An Iraqi hero awaits thanks

Disabled military translator feels forgotten after move to the U.S.

August 04, 2008|By Scott Calvert | Scott Calvert,Sun reporter

Three years ago in Iraq, Saad Ahmed was hailed by Americans as a hero after he extinguished a fire in a Humvee with five U.S. Army soldiers inside. Unfortunately, the danger for Ahmed did not end then.

A year ago, the 33-year-old Iraqi nearly died working as a translator for the U.S. military. A roadside bomb mangled both his legs at the knee, scorched his left hand, damaged nerves in his eyes and boggled his memory. For weeks afterward, he floated in a coma-like state.

$5,000 payment and no further coverage, he said. (AIG, based in New York, says it cannot comment on specific cases but strives to handle all cases fairly and efficiently.)

Nhiel recently began teaching Arabic part time but says he feels betrayed.

"We were there helping when they needed us, but we didn't see help here when we needed it," he said. "If I could go back to Iraq, believe me today I will pack my bags and go back."

Insufficient payouts

Ten days after his arrival, Ahmed received a visit in Prince George's County from Barnes, the former Louisiana National Guard sergeant.

"Hey, Barnes! Hey, buddy, how are you?" Ahmed shouted with glee as the former soldier leaned down to embrace his friend. They caught up despite Ahmed's now-halting English and frequent memory lapses.

"Wish you would have made it a little sooner," Barnes said quietly after a few minutes. "Maybe this wouldn't have happened. But we got you here, that's the most important thing." Barnes has set up a MySpace page for Ahmed:

Days later, two other soldiers - Stirn and another sergeant - flew up from Tampa, Fla., for a visit. They took the Ahmeds to see the National Mall, taught Alyaa how to use the crosswalk (she'd been weaving her brother's wheelchair through traffic) and bought them dishes, a lamp and special handles and chair to help Ahmed maneuver into the bathtub.

Stirn took it upon himself to contact AIG, the insurer, after Alyaa complained she could not get through. At first the claims examiner in Texas could not find Ahmed's file because his name was misspelled. Then she said she would transfer the file from Dubai to the U.S.

That could be good news for Ahmed. Driscoll, the former benefits manager, said many wounded Iraqi translators signed meager settlements at AIG's prompting before they left the Middle East. Some signed here. One Iraqi man now living in Colorado got $13,000, and Driscoll said that sum probably will fall short of the cost of his future medical care to treat nerve damage resulting from a mortar attack.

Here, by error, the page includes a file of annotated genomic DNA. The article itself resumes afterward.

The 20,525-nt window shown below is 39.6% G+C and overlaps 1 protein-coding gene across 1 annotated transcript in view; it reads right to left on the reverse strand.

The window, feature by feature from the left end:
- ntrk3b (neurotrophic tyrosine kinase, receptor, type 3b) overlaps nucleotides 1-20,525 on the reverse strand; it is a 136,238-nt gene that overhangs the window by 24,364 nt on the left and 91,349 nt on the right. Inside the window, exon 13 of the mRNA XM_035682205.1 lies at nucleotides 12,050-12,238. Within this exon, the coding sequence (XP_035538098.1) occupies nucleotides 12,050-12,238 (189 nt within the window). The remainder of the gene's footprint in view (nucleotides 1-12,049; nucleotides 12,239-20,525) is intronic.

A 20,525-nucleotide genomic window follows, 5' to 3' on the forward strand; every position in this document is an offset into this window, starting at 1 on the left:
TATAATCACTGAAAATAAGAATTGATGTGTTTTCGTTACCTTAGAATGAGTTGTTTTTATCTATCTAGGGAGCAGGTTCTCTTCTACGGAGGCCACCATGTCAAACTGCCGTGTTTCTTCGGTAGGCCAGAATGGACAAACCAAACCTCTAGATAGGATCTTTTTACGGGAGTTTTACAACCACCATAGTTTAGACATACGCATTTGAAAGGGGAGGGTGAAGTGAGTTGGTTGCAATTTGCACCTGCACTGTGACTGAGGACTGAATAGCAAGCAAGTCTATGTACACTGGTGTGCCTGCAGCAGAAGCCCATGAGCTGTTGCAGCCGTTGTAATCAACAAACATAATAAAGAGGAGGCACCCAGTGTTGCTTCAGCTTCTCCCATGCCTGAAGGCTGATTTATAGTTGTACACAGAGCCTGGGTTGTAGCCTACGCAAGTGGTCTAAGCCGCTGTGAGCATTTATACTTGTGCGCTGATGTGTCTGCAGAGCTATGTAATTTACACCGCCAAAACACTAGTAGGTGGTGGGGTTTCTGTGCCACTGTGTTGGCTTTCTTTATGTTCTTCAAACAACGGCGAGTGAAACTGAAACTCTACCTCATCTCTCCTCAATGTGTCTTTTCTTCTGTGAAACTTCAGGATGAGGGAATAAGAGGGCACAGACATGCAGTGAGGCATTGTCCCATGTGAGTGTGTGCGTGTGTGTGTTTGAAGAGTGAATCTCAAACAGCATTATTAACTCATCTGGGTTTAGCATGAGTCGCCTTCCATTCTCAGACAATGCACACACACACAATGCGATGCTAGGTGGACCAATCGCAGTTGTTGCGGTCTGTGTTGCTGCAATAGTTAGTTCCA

AIG notes that it is bound by the federal Defense Base Act workers' compensation law. Under Department of Labor guidelines, even an Iraqi refugee who was gravely wounded while working for the U.S. military often must take a lump-sum payout - if a doctor concludes he or she is "permanently and totally disabled." Sometimes the sums reach well into six figures, but Driscoll criticized the payouts, based on a complex formula, as often being woefully inadequate.

Still, so long as a doctor thinks someone in Ahmed's situation has the potential for medical improvement, that individual could receive treatment and possibly a motorized wheelchair and suitable prostheses, said an AIG official, speaking generally and not about Ahmed's case.

"As long as it's prescribed by a licensed medical physician and it makes good sense, and it's usual and customary, sure, we would pay for it - whatever the device might be," said the official, who insisted on anonymity because of company policy. (Ahmed could also qualify for about $160 a week in disability pay.)

AIG's coverage would be separate from whatever benefits Ahmed might qualify for during his eight months on Medicaid. Ahmed has no idea what either program might offer him. Right now he simply wants to have his first doctor visit since arriving in Maryland and does not know why it hasn't happened by now.

One day at his apartment, Ahmed was musing aloud about a future less gloomy than his present. "I want to run again," he declared. In his imagination he had already discarded the heavy, clunky, virtually unusable legs he got in Jordan. And he had tried on a new pair, the best America has to offer.

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